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Panel Progress

The CAD file has finally been applied to metal. 6061-T6 Al .0625in thick.

The work was done at Watermark Engineering in Dublin; the owner is an avgeek who is plans-building a Fiesler Stork replica. Using their punch press we (the operator with looking on) punched out the panel and the shock-mount instrument sub-panel.

First up was the shock mount which has the multi-function display in the middle. I’m trying to keep the spirit of the original panel while adding the safety of engine monitoring and electronic AHRS. While I’m using it as an MFD, the unit (MGL iEFIS MX1) is actually a full EFIS with primary flight display, engine management and even an autopilot. The beauty of this unit is the level of configuration possible for the screens. I have designed several custom screens and started work on interactive checklists.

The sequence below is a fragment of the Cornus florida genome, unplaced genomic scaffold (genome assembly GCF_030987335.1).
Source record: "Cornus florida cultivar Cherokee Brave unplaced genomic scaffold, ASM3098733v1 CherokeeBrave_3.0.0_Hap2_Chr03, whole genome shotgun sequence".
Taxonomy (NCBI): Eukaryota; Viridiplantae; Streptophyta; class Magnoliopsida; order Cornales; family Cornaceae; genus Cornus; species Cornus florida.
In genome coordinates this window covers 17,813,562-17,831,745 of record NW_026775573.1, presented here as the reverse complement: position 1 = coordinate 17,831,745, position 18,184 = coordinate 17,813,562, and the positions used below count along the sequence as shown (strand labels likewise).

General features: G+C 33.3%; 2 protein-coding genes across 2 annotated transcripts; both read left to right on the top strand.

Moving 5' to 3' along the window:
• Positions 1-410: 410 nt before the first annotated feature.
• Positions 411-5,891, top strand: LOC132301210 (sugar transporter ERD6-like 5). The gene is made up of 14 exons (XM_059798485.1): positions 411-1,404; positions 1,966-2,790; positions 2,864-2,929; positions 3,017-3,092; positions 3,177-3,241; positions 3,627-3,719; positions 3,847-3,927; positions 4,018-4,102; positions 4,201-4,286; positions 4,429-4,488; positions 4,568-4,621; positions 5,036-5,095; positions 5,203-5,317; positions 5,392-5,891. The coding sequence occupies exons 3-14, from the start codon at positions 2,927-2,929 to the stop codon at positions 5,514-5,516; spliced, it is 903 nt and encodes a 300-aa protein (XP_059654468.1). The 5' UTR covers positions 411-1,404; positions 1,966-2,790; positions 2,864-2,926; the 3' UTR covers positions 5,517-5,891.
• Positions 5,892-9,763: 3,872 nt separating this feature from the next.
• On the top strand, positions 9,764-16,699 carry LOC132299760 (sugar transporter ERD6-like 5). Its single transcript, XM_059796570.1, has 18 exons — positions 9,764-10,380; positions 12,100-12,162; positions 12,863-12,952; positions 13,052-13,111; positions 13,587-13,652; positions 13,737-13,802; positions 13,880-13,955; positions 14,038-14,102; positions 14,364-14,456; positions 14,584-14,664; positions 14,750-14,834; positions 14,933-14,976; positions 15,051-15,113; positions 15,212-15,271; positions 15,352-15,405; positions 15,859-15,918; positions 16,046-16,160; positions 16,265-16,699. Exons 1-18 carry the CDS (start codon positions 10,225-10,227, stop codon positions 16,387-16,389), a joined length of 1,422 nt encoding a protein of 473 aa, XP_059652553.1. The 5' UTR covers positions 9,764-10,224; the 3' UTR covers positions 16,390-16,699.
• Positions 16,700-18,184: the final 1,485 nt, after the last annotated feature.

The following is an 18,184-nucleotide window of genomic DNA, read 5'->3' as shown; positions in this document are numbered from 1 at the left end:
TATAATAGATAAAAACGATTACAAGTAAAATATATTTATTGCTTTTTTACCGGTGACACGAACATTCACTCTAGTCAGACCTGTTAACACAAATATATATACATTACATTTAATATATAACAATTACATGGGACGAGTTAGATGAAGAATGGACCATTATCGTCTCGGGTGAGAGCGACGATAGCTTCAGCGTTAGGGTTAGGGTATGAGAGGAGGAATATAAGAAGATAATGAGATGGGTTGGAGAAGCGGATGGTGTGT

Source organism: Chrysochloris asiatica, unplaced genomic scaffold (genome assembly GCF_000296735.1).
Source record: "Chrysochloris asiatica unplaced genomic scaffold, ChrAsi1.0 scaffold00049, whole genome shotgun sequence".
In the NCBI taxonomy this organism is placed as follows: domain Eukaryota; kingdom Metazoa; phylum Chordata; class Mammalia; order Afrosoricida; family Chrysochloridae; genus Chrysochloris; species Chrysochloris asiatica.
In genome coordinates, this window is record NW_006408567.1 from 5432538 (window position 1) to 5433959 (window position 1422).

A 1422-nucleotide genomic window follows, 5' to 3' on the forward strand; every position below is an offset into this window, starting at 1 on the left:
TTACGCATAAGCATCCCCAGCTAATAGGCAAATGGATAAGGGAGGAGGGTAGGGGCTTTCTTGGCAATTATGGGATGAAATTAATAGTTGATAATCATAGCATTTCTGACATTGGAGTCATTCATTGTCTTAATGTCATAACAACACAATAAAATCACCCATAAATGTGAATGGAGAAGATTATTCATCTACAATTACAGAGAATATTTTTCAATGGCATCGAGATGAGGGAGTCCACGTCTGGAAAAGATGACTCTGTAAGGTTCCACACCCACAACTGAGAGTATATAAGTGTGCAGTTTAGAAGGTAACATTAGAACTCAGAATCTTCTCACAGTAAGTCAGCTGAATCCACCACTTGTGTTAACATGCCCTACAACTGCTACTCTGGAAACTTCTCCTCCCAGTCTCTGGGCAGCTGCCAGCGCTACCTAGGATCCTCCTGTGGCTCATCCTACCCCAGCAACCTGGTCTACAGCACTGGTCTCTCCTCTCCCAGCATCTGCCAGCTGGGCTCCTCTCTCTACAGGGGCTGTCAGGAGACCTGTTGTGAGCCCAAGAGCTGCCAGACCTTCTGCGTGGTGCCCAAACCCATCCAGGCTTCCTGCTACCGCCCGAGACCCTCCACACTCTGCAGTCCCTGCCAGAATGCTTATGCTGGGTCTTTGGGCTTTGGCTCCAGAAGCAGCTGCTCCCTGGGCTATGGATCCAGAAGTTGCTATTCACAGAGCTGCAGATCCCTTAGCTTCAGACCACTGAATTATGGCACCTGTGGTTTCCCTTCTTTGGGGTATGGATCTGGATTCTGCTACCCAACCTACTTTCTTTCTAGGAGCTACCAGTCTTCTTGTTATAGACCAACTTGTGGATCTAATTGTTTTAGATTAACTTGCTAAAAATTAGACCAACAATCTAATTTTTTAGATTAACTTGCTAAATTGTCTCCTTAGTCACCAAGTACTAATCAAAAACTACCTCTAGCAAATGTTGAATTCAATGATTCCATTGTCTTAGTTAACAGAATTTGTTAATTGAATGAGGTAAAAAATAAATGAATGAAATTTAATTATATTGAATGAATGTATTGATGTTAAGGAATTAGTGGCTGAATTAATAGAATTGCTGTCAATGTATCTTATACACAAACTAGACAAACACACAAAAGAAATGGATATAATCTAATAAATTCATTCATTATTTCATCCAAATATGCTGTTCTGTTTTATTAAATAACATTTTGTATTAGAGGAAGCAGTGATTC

This is the stock Primary Flight Display Screen. It packs a lot onto a small screen and is not how I intend to use it. The checklists are able to show the relevant data directly on the list. The fuel level is manually entered at the start of the flight (as the tanks don’t have electronic sensors and I’m not opening the wings). The system then uses flow rate to calculate and display the remaining fuel in real-time.

The shock mount below is ready for paint.

From left to right will be: Airspeed, AHRS, Altimiter, EFIS, VSI, DI/AHRS (backup function), RPM (Tach). So if the 6-pack is supposed to be in front of the Pilot this is missing VSI, DI and Slip/Skid. However, the AHRS has the DI built in, so heading is shown on the DI. Thus all that’s missing is VSI and skip/skid.

The iEFIS let me build a screen that has all the engine management display, the VSI, slip-skid, AOA, and G-meter so rounding out and exceeding the 6-pack, while also allowing me to control the COM, NAV, and Transponder from the top bar of the screen.

All of that shock-mounts into the panel below which retains the piano keys and hides the fuse panel behind the glove-box door. The slot on the left is for my glasses and the (backup) paper chart I don’t tend to look at as I mount SkyDemon on an 8″ tablet on the yoke.

The punch press “nibbles” the shapes using various round and rectangular punch and die pairs. There was quite a bit of filing and sanding to do to finish it up. It certainly beat hand cutting it!